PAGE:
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Roy Anderson Puts Final Touches on Jackson Courthouse

Fri April 02, 2004 - Southeast Edition
Maybelle G. Cagle



Construction of the Mississippi Supreme Court’s new home is nearly complete, with the exterior limestone now a focal point of Jackson’s downtown.

The 10,500 pieces of limestone that cover the building’s exterior make for the most outstanding feature of the new facility, which covers 140,000 sq. ft. (13,006 sq m) of the city.

Project superintendent Andy Scoggins, of Roy Anderson Corp (RAC), said the limestone was drawn from the “crown” quarry, adjacent to the “empire” quarry, which supplied the limestone that adorns the Empire State Building in New York City.

Pieces of the limestone weigh approximately 400 lbs. (181.4 kg), although the heaviest pieces weigh 15,000 lbs. (6,804 kg).

Because of the weight of the limestone and the height of the project, more scaffolding had to be used than what is normally required on this type of job. A special system of pulleys was designed to guide each piece of limestone into place, according to Scoggins.

Col. J.K. Stringer, executive director of the Mississippi Department of Finance and Administration, said the use of exterior limestone compliments the state capitol across the street.

“It brings continuity to the Capitol Complex that can be seen in other prominent buildings such as the Woolfolk and Archives and History buildings,” he said. The Mississippi Department of Finance is overseeing the job.

Over the course of the project, four trucks on average delivered limestone panels to the site each week. Every piece was positioned with anchor bolts, according to its identifying number and design specifications. The panels were placed in an interlocking pattern from the ground up. Each piece was shimmed, caulked and treated with a special sealant.

The work by done by Roy Anderson Corp. also included demolition of part of the existing Supreme Court building; construction of the structural foundation; building shell and limestone work and some HVAC, plumbing and electrical work.

Altogether, 150 people including sub-contractors worked on the project.

Subcontractors included the Mississippi-based Thomas Floyd Masonry and Lucia, a Texas based company.

Most of the complex work was completed by ECD, a joint venture of the architectural firms Eley and Associates, Cook Douglas and Dale and Associates, including restoration of the Woolfolk Building, west of the Capitol, and the construction of the Mississippi Department of Archives and History building on the eastern edge of the Capitol Complex.

Materials used on the building’s exterior include 10,500 pieces of limestone worth $5 million; 15,000 cu. yds. (11,468.3 cu m) of concrete; 48,000 lb. (21,772 kg) columns that came in six sections to adorn the front of the building.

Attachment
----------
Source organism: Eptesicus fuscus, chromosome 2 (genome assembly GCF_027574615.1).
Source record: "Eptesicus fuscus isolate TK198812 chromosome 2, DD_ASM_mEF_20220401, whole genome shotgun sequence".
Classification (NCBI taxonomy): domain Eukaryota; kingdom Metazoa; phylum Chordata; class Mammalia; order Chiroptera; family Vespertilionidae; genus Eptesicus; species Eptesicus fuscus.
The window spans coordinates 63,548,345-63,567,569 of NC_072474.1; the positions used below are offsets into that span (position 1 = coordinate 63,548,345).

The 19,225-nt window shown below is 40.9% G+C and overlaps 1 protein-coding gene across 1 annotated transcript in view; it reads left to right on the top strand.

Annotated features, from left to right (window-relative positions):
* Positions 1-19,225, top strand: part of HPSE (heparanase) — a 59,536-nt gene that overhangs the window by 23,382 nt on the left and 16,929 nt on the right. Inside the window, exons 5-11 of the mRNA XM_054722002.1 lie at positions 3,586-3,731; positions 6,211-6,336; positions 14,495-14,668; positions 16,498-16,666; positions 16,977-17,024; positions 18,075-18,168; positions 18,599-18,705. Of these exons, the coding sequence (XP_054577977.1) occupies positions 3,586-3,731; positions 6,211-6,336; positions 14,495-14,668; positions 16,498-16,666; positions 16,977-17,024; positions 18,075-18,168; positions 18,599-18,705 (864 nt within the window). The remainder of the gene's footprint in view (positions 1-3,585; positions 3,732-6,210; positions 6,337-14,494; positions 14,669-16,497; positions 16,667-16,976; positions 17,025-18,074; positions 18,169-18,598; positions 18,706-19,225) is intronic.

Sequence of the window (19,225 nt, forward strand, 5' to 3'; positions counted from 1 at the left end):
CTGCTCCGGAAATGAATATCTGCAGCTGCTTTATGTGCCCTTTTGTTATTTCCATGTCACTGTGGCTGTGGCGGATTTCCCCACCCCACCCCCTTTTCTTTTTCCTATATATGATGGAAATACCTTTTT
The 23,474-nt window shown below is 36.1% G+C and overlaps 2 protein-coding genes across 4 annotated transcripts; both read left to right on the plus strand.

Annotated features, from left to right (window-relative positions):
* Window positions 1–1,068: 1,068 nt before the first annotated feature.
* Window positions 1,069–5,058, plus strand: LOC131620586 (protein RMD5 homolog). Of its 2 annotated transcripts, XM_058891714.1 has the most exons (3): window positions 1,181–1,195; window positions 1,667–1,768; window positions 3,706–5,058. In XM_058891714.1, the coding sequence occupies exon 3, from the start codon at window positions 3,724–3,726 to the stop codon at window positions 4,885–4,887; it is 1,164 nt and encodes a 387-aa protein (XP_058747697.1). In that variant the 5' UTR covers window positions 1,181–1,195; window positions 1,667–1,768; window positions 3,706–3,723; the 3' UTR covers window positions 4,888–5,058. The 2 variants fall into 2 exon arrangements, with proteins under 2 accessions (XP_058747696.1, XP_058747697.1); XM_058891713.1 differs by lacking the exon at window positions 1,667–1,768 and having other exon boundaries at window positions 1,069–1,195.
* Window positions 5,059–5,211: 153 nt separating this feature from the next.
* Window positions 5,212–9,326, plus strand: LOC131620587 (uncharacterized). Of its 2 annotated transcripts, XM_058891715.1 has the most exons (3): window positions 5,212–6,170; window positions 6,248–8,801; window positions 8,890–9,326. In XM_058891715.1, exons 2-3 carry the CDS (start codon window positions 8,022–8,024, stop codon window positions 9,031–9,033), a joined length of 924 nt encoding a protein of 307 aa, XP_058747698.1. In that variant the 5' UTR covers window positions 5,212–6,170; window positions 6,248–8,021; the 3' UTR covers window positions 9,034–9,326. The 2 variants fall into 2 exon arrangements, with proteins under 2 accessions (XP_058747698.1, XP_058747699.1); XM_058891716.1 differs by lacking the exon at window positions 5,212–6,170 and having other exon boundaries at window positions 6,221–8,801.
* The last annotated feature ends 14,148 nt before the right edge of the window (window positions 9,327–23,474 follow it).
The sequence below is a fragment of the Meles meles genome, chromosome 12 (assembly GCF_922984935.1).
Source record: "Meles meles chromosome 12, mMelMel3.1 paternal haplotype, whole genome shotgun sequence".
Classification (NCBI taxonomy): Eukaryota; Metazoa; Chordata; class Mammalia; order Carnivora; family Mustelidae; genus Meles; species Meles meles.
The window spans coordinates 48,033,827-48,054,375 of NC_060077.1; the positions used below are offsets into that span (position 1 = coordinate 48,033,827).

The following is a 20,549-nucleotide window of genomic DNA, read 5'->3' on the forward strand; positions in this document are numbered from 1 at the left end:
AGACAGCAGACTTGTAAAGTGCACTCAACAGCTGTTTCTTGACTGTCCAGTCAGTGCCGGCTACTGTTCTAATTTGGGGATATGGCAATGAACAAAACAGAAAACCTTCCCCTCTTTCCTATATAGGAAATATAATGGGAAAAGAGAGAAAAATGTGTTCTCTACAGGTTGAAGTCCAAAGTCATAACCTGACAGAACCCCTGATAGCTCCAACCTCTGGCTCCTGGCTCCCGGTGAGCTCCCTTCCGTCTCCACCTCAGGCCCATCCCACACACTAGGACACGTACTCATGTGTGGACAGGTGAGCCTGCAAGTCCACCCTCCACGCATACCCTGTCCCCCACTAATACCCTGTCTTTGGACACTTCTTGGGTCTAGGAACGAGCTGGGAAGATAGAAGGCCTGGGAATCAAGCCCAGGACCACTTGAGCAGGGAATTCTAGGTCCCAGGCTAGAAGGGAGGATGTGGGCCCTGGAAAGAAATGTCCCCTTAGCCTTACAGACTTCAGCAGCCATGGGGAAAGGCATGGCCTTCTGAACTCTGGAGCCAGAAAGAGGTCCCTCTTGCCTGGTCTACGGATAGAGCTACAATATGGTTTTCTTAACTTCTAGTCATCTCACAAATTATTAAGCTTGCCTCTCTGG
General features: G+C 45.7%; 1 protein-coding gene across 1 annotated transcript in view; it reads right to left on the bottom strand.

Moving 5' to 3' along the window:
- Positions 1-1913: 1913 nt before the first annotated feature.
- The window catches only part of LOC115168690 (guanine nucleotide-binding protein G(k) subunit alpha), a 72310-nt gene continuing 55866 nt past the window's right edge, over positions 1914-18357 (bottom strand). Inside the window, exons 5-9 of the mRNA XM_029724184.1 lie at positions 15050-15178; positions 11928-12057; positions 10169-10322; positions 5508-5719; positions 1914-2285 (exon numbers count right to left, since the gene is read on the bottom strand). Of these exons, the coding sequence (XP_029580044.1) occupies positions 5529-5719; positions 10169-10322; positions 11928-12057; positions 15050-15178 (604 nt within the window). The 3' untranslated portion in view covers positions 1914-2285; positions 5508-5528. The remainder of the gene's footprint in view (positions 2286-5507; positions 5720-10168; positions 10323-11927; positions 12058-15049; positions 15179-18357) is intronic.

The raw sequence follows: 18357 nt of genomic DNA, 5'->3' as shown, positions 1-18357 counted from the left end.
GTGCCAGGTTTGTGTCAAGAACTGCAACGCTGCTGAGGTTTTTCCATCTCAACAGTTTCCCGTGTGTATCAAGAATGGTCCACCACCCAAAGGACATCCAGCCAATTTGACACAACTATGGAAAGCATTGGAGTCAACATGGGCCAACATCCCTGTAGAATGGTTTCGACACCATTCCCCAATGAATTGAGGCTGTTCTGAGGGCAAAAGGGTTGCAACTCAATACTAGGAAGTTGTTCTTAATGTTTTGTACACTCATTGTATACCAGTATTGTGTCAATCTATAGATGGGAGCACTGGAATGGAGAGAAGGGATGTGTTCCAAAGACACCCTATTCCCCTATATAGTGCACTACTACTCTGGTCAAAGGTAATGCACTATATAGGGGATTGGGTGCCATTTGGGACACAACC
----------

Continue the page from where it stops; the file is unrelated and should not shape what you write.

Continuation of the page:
The sections were pieced together. Precast drill pilings from Cajun Construction of Baton Rouge, LA, were used for the deep foundation. “This is the heaviest possible foundation,” said Scoggins.

Crews used a 154 ft. (47 m) pump from Hercules for the concrete work. They also employed two cranes on the job including a 185-ft. (56.4 m) tall Mantiwoc 4100 crane with 210 ft. (64 m) of main boom and 30 ft. (9.1 m) of jib, reaching 240 ft. (73.2 m) in total. Another crane used was a 160-ft. (48.7 m) tall Manitoc 4000 with 150 ft. (45.7 m) of main boom and no jib.

The atrium in the new building was the biggest challenge involving concrete work because of its complicated layout, according to Scoggins. He praised Bob Ammons, chief engineer of Spencer Engineers, a Jackson-based structural engineering firm.

RAC, which began its work in November 2001, completed the exterior of the building in February.

The work began with the demolition of part of the Gartin Building, which was built in 1972.

Scoggins said RAC removed approximately 20 percent of the Gartin Building and 40 ft. (12.2 m) of the adjacent parking garage and canopy. Existing utilities had to be removed and re-routed so the remainder of the Gartin Building could remain functional.

Partial tenant occupancy is scheduled for Feb. 2, 2006. Building of this facility is part of a much larger project, which includes construction of a pedestrian mall, demolition of the Carroll Gartin Building, which currently houses the Supreme Court, completion of construction of the front portion of the new court facility, renovations of the remaining two floors of the Gartin Building and the completion of the Siller Building parking facility. The project completion date is tentatively scheduled for 2007.

“As with many larger construction and/or renovation projects, this project was funded by the legislature in multiple phases. In the case of the new court facility, its construction was funded in two phases,” said Stringer.

The state legislature made three appropriations totaling $36 million for construction. The first appropriation in 1998 made for pre-planning was for a little more than $1 million. In 1999, the legislature appropriated $20 million for the exterior of the building.

The final appropriation in 2003 was for $16 million to fund construction of the building’s interior and to buy furniture and equipment.